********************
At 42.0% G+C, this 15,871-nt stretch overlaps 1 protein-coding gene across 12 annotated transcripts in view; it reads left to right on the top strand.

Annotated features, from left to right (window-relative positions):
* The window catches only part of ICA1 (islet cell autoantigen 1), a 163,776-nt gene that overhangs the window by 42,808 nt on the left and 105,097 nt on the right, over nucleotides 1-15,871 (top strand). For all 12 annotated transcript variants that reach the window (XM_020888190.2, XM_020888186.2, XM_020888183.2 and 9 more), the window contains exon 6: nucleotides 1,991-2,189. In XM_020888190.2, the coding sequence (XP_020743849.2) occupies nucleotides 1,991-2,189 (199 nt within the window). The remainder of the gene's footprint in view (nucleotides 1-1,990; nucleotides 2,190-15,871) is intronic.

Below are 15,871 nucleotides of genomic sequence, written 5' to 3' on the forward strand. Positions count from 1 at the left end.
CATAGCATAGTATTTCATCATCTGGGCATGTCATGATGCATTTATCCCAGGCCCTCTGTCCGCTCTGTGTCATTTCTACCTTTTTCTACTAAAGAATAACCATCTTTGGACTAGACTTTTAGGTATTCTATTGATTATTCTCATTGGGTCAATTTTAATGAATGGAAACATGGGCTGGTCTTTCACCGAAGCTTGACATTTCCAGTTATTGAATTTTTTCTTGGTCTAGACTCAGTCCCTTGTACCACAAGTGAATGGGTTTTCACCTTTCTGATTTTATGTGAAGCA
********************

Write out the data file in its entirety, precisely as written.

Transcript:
At 42.0% G+C, this 15,871-nt stretch overlaps 1 protein-coding gene across 12 annotated transcripts in view; it reads left to right on the top strand.

Annotated features, from left to right (window-relative positions):
* The window catches only part of ICA1 (islet cell autoantigen 1), a 163,776-nt gene that overhangs the window by 42,808 nt on the left and 105,097 nt on the right, over nucleotides 1-15,871 (top strand). For all 12 annotated transcript variants that reach the window (XM_020888190.2, XM_020888186.2, XM_020888183.2 and 9 more), the window contains exon 6: nucleotides 1,991-2,189. In XM_020888190.2, the coding sequence (XP_020743849.2) occupies nucleotides 1,991-2,189 (199 nt within the window). The remainder of the gene's footprint in view (nucleotides 1-1,990; nucleotides 2,190-15,871) is intronic.

Below are 15,871 nucleotides of genomic sequence, written 5' to 3' on the forward strand. Positions count from 1 at the left end.
CATAGCATAGTATTTCATCATCTGGGCATGTCATGATGCATTTATCCCAGGCCCTCTGTCCGCTCTGTGTCATTTCTACCTTTTTCTACTAAAGAATAACCATCTTTGGACTAGACTTTTAGGTATTCTATTGATTATTCTCATTGGGTCAATTTTAATGAATGGAAACATGGGCTGGTCTTTCACCGAAGCTTGACATTTCCAGTTATTGAATTTTTTCTTGGTCTAGACTCAGTCCCTTGTACCACAAGTGAATGGGTTTTCACCTTTCTGATTTTATGTGAAGCA